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An excerpt from www.HouseOfNames.com archives copyright © 2000 - 2016


The prestigious French surname laligne is a proud sign of a rich and dynamic ancestry.The earliest forms of hereditary surnames in Artois were the patronymic surnames, which are derived from the father's given name, and metronymic surnames, which are derived from the mother's given name. The patronyms were derived from a variety of given names that were of many different origins. As well as the names of the saints of the Christian Church, many of the most common French are derived from personal names of Germanic origin. They derive from the language of the Franks who controlled most of France after the fall of the Roman Empire.

laligne Early Origins



The surname laligne was first found in Artois, a former province of northern France.

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laligne Spelling Variations


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laligne Spelling Variations



Spelling variations of this family name include: Lalaing, Lalain, Lallaing, Lallain, Lalaings, Lalains, Lallaings, Lallains, Lalainge, Lalaine, Lallainge, Lallaine, Lalainges, Lalaines, Lallainges, Lallaines, de Lalaing and many more.

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laligne Early History


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laligne Early History



This web page shows only a small excerpt of our laligne research. Another 229 words (16 lines of text) covering the years 1453, 1653, 1779 and 1859 are included under the topic Early laligne History in all our PDF Extended History products and printed products wherever possible.

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laligne Early Notables (pre 1700)


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laligne Early Notables (pre 1700)



More information is included under the topic Early laligne Notables in all our PDF Extended History products and printed products wherever possible.

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The Great Migration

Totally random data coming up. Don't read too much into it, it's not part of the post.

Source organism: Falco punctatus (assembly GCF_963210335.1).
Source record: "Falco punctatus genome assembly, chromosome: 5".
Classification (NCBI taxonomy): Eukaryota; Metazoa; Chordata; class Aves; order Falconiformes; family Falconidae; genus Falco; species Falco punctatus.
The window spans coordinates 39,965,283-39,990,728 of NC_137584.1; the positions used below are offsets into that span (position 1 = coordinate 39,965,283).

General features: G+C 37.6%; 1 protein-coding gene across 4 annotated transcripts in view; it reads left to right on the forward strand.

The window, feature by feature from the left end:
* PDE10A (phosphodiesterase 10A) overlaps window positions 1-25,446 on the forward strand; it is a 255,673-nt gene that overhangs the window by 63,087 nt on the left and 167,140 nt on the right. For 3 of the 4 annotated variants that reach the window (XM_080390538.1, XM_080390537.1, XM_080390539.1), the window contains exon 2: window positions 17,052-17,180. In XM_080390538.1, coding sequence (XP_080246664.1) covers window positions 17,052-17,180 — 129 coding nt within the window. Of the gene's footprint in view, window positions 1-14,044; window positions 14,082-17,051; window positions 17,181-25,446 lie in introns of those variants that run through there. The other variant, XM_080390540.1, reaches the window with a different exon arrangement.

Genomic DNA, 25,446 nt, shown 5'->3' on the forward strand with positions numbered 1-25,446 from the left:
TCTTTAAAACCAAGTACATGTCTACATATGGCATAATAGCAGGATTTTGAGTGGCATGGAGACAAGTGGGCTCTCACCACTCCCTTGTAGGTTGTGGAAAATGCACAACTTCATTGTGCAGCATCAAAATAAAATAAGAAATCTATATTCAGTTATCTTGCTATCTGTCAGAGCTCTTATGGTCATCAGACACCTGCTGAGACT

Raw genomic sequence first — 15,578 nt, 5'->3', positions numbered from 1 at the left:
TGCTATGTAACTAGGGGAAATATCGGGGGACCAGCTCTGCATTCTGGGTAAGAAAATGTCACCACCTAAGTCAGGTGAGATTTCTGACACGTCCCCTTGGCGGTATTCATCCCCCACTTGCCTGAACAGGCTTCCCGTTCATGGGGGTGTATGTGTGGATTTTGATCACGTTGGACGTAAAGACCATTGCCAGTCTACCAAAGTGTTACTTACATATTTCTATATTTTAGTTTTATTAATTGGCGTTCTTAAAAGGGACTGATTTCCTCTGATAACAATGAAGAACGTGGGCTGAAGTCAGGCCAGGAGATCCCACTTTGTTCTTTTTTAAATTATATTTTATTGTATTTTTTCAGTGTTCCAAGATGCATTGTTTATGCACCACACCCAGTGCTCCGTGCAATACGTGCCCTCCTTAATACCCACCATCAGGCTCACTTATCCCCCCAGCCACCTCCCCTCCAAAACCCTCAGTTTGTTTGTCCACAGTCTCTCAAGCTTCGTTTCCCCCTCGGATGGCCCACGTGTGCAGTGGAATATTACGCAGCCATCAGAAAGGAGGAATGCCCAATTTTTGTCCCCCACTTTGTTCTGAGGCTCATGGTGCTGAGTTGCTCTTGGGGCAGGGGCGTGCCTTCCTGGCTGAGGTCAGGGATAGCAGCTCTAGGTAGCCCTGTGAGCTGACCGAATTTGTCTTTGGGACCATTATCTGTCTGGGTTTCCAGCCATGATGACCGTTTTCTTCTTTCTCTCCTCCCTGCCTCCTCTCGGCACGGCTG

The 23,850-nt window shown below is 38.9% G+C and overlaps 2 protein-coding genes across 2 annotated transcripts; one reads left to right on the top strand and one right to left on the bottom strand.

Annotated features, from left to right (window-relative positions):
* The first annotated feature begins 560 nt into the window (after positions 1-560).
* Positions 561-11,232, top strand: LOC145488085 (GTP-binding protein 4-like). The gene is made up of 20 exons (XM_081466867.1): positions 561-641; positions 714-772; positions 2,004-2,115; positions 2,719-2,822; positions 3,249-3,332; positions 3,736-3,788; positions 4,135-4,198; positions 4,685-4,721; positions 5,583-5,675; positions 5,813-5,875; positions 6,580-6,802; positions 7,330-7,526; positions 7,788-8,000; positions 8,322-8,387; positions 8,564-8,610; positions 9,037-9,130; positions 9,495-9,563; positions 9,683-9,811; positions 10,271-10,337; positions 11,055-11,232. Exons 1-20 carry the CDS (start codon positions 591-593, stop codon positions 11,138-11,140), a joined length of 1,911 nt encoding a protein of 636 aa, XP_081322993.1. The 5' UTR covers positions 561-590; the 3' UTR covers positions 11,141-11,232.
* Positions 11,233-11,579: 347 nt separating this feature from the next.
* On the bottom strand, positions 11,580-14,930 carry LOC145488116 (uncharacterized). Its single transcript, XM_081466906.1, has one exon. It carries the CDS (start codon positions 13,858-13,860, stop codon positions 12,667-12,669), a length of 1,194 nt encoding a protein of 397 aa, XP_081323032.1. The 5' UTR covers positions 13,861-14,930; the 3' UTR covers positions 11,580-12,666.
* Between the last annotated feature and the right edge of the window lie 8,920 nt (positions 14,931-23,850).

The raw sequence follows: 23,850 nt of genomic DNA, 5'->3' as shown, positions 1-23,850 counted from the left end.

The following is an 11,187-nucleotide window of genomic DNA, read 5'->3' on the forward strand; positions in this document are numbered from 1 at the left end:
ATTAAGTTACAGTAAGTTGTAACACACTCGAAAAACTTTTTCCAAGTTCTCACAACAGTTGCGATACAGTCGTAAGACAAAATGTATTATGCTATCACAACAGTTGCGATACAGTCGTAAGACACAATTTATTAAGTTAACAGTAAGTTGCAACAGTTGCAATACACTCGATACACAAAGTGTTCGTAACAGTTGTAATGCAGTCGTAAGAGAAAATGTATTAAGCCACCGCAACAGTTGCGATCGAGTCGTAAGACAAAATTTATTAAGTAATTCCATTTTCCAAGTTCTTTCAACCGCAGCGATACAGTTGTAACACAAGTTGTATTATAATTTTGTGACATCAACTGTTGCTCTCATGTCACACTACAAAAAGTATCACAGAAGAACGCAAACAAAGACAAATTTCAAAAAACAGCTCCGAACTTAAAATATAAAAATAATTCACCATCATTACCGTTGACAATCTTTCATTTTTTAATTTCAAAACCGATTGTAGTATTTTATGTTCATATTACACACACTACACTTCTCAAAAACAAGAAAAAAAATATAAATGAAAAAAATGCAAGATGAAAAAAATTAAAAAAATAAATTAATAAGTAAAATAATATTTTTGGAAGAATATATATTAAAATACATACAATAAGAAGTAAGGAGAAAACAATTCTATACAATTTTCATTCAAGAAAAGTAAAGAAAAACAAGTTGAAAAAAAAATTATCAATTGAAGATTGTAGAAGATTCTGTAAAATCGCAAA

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The Great Migration



Some of the first settlers of this family name or some of its variants were: Jean Lalanne settled in Louisiana in 1756; Paul Leling settled in Philadelphia in 1749; E. Lelling settled in San Francisco, California, in 1852.

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Motto


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Motto



The motto was originally a war cry or slogan. Mottoes first began to be shown with arms in the 14th and 15th centuries, but were not in general use until the 17th century. Thus the oldest coats of arms generally do not include a motto. Mottoes seldom form part of the grant of arms: Under most heraldic authorities, a motto is an optional component of the coat of arms, and can be added to or changed at will; many families have chosen not to display a motto.

Motto: Sans reproche
Motto Translation: Without reproach.


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laligne Family Crest Products


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laligne Family Crest Products




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See Also


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See Also




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Citations


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Citations



    Other References

    1. Rolland, and H.V. Rolland. Illustrations to the Armorial general by J. B. Rietstap 6 volumes in 3. Baltimore: Heraldic Book Company, 1976. Print.
    2. Doyle, William. The Oxford History of the French Revolution. Oxford: Oxford University Press, 1990. Print. (ISBN 0192852213).
    3. Crozier, William Armstrong Edition. Crozier's General Armory A Registry of American Families Entitled to Coat Armor. New York: Fox, Duffield, 1904. Print.
    4. Matthews, John. Matthews' American Armoury and Blue Book. London: John Matthews, 1911. Print.
    5. Bentley, Elizabeth P. Passenger Arrivals at the Port of New York 1820-1829. Baltimore, Maryland: Genealogical Publishing Co., 1999. Print.
    6. Browning, Charles H. Americans of Royal Descent. Baltimore: Genealogical Publishing. Print.
    7. Robb H. Amanda and Andrew Chesler. Encyclopedia of American Family Names. New York: Haper Collins, 1995. Print. (ISBN 0-06-270075-8).
    8. Rupp, Daniel L. A Collection of Upwards of Thirty Thousand Names of German, Swiss, Dutch, French and Other Immigrants to Pennsylvania from 1727 to 1776. Baltimore. Print.
    9. Best, Hugh. Debrett's Texas Peerage. New York: Coward-McCann, 1983. Print. (ISBN 069811244X).
    10. D'Hozier Charles. Armorial Général de France. Paris: Dillon, 1875. Print.
    11. ...

    The laligne Family Crest was acquired from the Houseofnames.com archives. The laligne Family Crest was drawn according to heraldic standards based on published blazons. We generally include the oldest published family crest once associated with each surname.

    This page was last modified on 14 October 2014 at 10:56.

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